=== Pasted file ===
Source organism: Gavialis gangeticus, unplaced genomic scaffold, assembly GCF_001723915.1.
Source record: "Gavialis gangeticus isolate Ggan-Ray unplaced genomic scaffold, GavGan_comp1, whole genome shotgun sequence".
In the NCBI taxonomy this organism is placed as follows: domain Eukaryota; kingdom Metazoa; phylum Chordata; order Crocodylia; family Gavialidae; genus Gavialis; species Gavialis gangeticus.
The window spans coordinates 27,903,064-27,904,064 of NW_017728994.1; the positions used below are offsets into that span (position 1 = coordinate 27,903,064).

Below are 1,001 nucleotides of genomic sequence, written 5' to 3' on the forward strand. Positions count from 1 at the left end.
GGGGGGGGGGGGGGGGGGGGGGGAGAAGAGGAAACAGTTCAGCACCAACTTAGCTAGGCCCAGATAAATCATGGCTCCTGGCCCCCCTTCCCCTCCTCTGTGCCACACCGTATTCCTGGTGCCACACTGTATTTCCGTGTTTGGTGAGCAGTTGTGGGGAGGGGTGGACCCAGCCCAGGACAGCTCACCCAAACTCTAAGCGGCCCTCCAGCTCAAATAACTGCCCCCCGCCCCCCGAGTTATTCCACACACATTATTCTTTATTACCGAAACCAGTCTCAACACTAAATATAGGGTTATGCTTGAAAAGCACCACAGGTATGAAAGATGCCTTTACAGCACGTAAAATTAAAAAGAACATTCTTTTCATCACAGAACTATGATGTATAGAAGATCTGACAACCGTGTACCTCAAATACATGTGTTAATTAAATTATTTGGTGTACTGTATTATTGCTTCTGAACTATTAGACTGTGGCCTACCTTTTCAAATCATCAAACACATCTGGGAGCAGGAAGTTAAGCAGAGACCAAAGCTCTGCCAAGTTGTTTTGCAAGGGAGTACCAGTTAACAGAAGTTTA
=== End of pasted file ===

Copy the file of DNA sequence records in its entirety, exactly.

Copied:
Source organism: Gavialis gangeticus, unplaced genomic scaffold, assembly GCF_001723915.1.
Source record: "Gavialis gangeticus isolate Ggan-Ray unplaced genomic scaffold, GavGan_comp1, whole genome shotgun sequence".
In the NCBI taxonomy this organism is placed as follows: domain Eukaryota; kingdom Metazoa; phylum Chordata; order Crocodylia; family Gavialidae; genus Gavialis; species Gavialis gangeticus.
The window spans coordinates 27,903,064-27,904,064 of NW_017728994.1; the positions used below are offsets into that span (position 1 = coordinate 27,903,064).

Below are 1,001 nucleotides of genomic sequence, written 5' to 3' on the forward strand. Positions count from 1 at the left end.
GGGGGGGGGGGGGGGGGGGGGGGAGAAGAGGAAACAGTTCAGCACCAACTTAGCTAGGCCCAGATAAATCATGGCTCCTGGCCCCCCTTCCCCTCCTCTGTGCCACACCGTATTCCTGGTGCCACACTGTATTTCCGTGTTTGGTGAGCAGTTGTGGGGAGGGGTGGACCCAGCCCAGGACAGCTCACCCAAACTCTAAGCGGCCCTCCAGCTCAAATAACTGCCCCCCGCCCCCCGAGTTATTCCACACACATTATTCTTTATTACCGAAACCAGTCTCAACACTAAATATAGGGTTATGCTTGAAAAGCACCACAGGTATGAAAGATGCCTTTACAGCACGTAAAATTAAAAAGAACATTCTTTTCATCACAGAACTATGATGTATAGAAGATCTGACAACCGTGTACCTCAAATACATGTGTTAATTAAATTATTTGGTGTACTGTATTATTGCTTCTGAACTATTAGACTGTGGCCTACCTTTTCAAATCATCAAACACATCTGGGAGCAGGAAGTTAAGCAGAGACCAAAGCTCTGCCAAGTTGTTTTGCAAGGGAGTACCAGTTAACAGAAGTTTA